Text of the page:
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Progress in Preventing Childhood Obesity: How Do We Measure Up?
and interventions should also be able to show how changes in short-term or intermediate outcomes relate to changes in long-term outcomes.
Interventions with evaluation components that target underserved populations and that also increase the level of engagement of these populations in communitywide approaches are urgently needed to effectively address childhood obesity in these diverse groups. Successful engagement will require the identification of the distributional equity and the differential effects of programs on underserved ethnically diverse groups and groups of various SES in order to inform “midcourse corrections” or the next generation of interventions. The capacity to reduce the obesity risk or disparities among certain subpopulations may be adopted as a selection criterion for intervention actions.
Behavioral interventions and evaluation approaches should be expanded into a variety of multicultural and resource-limited settings. The magnitude of the influence of any health promotion intervention will depend on the combination of its effectiveness, the extent and quality of its implementation, and its sustainability (Rogers, 2003). The active promulgation and the use of a variety of evidence-based programs and policies are needed to foster the societal uptake and institutionalization of obesity prevention interventions. Certain types of behavioral outcomes (e.g., tobacco use and immunization status) are easier to evaluate than other outcomes (e.g., cultural competency, social cohesion, civic engagement, and collective efficacy) (Anderson et al., 2003b, 2005).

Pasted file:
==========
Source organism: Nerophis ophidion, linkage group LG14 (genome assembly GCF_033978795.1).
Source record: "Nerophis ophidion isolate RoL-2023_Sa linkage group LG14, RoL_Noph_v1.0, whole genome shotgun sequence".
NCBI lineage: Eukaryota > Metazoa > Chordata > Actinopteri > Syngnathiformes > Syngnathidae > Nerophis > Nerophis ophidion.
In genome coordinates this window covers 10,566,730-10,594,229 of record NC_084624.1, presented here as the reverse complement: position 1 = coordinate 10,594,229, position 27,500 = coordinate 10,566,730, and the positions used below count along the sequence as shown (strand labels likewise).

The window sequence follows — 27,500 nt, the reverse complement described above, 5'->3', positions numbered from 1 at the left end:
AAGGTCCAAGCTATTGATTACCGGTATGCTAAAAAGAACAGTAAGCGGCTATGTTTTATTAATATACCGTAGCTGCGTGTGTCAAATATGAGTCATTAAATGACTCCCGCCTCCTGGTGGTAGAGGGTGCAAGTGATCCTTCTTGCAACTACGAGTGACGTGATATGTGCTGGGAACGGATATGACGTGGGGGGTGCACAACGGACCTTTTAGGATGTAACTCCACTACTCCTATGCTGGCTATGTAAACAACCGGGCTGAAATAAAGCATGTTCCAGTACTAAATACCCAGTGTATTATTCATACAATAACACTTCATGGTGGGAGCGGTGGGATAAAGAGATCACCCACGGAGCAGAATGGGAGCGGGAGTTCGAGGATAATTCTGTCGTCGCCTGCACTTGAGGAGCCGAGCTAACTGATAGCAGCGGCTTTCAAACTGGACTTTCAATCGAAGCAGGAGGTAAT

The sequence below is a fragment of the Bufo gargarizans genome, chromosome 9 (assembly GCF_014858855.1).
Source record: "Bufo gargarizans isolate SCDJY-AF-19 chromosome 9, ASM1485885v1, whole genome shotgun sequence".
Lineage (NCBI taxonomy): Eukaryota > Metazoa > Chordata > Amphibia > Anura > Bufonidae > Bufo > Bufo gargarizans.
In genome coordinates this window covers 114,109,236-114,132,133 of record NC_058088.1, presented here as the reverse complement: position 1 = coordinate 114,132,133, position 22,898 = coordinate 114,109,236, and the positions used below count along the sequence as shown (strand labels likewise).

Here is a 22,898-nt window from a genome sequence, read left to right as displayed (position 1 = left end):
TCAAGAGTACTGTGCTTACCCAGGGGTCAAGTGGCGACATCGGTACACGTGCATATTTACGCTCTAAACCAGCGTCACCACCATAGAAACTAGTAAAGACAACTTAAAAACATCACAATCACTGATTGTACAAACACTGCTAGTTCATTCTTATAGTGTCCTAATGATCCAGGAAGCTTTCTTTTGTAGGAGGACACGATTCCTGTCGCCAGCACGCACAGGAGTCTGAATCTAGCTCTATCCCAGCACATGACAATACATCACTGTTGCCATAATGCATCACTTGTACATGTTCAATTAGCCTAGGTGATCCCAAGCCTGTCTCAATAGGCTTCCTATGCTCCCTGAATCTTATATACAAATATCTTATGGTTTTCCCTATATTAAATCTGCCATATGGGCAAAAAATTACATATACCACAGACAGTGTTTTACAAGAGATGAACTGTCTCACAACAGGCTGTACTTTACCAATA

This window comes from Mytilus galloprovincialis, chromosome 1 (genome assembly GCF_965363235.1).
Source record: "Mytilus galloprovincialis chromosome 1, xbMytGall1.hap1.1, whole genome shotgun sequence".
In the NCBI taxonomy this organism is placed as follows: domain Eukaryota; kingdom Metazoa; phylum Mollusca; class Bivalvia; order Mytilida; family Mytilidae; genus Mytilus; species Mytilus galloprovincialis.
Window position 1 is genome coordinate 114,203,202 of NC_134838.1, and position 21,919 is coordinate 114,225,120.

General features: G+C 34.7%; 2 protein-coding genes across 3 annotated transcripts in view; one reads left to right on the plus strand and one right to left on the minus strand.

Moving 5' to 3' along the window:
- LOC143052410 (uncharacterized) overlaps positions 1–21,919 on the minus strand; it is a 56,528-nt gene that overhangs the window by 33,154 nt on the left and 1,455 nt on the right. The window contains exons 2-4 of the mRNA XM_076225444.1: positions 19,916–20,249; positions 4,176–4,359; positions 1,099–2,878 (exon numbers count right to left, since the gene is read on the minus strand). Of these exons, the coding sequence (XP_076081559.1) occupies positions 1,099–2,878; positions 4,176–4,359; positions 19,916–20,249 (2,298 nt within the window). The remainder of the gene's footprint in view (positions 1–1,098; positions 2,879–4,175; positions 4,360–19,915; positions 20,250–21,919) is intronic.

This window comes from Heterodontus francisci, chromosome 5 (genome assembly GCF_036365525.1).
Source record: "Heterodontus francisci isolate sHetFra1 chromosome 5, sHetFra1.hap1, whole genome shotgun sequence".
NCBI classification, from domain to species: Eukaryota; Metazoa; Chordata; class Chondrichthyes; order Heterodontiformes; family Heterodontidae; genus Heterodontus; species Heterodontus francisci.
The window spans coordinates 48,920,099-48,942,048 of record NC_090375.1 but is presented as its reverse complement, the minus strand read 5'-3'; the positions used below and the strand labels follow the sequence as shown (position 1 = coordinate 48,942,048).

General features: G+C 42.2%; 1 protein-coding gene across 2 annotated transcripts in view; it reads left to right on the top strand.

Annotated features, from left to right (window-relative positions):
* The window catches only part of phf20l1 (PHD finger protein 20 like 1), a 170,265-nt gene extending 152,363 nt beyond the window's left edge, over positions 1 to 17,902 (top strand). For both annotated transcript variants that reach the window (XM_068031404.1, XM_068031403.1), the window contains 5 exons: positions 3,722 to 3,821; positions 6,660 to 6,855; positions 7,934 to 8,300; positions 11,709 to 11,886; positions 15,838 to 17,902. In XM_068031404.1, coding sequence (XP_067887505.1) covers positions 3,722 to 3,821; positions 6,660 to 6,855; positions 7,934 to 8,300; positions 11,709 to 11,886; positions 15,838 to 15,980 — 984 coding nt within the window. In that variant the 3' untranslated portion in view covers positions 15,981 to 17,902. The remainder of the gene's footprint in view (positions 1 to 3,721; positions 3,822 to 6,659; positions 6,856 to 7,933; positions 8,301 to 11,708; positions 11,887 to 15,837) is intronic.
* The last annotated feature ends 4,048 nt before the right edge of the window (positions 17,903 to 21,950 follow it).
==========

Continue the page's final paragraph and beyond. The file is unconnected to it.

Furthermore, it is challenging to accurately assess the intermediate outcomes of community interventions aimed at broad social determinants of health, such as community advocacy and economic and educational opportunities, that effect change across multiple intermediate and long-term outcomes because of the limitations in establishing links between upstream health promotion interventions and health outcomes (Anderson et al., 2005) (Chapter 6). The approaches taken must balance the trade-offs between initial selectivity, which improves retention and homogeneity (internal validity), and broader inclusiveness, which preserves relevance to the targeted population (external validity).
Important considerations for the design, implementation, monitoring, and evaluation of culturally competent obesity prevention interventions in diverse populations include the following:
Build on cultural assets (e.g., the salience of dance as a common form of physical activity among African Americans and Hispanics/ Latinos) (Beech et al., 2003; Boon and Clydesdale, 2005; Day, 2006; Robinson et al., 2003; Yancey et al., 2006c), recognize the role of cultural influence on health, and integrate culturally competent ap-